Apichatpong Weerasethakul made a huge comeback to Cannes today with two screenings of his new film CEMETERY OF SPLENDOR, a new feature-length drama about soldiers suffering from mysterious sickness that makes them sleep. The soldiers get transferred to a temporary clinic in a former school. Housewife and nurse’s volunteer Jenjira (played by Jenjira Widner) is gradually pulled into the strange mystery of these sleeping soldiers as she watches over one in particular by the name of Itt, a handsome soldier with no family visitors.
In CEMETERY we’re indirectly confronted to a dream-like world peopled by thousand year-old spirits. Weerasethakul leaves it to the viewer’s imagination, with only the faintest of hints pointing to the ethereal quality of the film’s atmosphere.
When Jen becomes friends with a young clairvoyant named Keng who uses her powers, acquired during childhood, to help loved ones communicate with the sleeping men conversations about the history of the grounds where the hospital lays take place and lead to new discoveries as they walk together in the woods surrounding the clinic.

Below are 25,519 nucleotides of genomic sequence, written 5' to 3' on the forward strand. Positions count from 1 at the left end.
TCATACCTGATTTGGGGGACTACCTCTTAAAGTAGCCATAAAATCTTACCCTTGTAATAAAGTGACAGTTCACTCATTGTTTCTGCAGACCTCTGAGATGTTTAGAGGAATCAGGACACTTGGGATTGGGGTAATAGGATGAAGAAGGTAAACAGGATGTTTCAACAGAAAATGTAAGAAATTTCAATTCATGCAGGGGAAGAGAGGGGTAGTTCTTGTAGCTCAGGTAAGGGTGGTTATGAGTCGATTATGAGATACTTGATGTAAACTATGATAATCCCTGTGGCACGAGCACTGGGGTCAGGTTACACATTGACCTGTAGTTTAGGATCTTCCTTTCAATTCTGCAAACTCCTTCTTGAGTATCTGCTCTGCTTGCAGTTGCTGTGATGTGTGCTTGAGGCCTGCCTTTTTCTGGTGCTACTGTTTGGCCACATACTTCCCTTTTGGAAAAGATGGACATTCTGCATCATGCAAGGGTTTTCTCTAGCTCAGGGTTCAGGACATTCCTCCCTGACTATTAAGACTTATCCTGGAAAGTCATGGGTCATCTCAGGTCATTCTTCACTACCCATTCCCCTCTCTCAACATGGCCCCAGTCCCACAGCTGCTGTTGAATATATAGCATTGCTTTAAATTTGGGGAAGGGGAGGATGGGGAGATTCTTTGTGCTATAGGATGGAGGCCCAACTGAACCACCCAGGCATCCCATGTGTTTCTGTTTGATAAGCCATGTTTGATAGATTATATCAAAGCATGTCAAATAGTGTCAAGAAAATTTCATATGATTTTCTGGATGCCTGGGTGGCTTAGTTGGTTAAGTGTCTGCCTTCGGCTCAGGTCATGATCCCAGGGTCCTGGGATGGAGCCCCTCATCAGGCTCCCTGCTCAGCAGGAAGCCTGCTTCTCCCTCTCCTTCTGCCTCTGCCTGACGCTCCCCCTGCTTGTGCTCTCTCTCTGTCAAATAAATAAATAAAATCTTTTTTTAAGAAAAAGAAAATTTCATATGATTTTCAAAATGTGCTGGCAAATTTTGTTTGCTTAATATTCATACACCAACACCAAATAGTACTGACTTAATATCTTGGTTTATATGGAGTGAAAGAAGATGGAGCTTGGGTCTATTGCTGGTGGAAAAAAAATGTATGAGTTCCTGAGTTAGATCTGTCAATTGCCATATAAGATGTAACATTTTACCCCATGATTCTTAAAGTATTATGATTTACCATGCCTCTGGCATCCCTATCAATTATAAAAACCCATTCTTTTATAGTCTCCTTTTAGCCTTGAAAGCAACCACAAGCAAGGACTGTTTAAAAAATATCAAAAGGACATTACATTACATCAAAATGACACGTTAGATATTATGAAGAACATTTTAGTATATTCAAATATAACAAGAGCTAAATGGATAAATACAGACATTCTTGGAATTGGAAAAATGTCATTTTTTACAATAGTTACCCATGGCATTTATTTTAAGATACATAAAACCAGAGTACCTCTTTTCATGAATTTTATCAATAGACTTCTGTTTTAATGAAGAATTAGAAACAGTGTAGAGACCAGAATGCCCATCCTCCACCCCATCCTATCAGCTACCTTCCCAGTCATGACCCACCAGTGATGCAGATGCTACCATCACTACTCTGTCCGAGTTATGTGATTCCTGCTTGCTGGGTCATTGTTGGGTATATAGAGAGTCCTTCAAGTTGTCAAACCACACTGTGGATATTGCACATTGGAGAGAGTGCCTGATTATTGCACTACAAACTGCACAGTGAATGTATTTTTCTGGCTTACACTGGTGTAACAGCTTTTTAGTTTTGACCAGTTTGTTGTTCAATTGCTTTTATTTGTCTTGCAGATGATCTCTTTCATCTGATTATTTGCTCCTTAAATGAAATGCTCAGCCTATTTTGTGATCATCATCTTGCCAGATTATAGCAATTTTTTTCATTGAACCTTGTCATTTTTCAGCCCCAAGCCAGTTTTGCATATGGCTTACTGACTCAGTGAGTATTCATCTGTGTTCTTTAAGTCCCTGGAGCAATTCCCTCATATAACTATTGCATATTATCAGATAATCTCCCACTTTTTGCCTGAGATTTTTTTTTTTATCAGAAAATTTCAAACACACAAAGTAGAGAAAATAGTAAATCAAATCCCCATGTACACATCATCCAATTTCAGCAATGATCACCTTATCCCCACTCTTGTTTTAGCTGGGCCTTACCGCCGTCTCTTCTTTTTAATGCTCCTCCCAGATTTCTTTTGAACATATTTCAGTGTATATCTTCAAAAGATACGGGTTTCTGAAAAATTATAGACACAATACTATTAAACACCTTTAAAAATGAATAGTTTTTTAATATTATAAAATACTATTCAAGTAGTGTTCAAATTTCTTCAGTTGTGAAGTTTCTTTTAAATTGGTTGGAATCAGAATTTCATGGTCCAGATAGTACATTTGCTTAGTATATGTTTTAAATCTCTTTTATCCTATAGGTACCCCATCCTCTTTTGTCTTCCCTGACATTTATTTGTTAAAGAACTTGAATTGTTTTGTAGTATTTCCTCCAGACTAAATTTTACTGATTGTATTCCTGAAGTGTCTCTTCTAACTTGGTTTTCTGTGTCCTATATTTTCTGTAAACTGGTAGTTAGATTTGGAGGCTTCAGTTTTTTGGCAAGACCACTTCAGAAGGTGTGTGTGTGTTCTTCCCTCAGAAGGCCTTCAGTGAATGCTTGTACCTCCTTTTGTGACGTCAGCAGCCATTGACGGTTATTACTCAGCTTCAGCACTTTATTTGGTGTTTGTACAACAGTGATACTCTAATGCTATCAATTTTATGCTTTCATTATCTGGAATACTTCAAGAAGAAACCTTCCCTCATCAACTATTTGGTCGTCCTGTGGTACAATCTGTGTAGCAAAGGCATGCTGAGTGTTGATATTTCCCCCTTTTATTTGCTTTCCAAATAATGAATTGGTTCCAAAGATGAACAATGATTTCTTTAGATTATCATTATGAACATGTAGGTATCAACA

Meanwhile at the clinic, doctors explore different therapies to ease the mens’ apparently troubled dreams. Adding to the mystery, Jen discovers a notebook, Itt’s diary, that’s filled with oodles and writings. Eventually we find out that there may be a connection between the soldiers’ sleeping sickness and the grounds that lie beneath the clinic.
At the end of the opening screening this morning Weerasethakul, whose film is not in the competition section but rather in the Un Certain Regard non-competition program, got feted and then some. Everyone present in the theater (orchestra and balcony) gave him a long standing ovation, marking the comeback of an eminent filmmaker (Weerasethakul won the Palme D’Or three years ago for his film “Uncle Boonmee who can recall his past lives.” The year was 2010.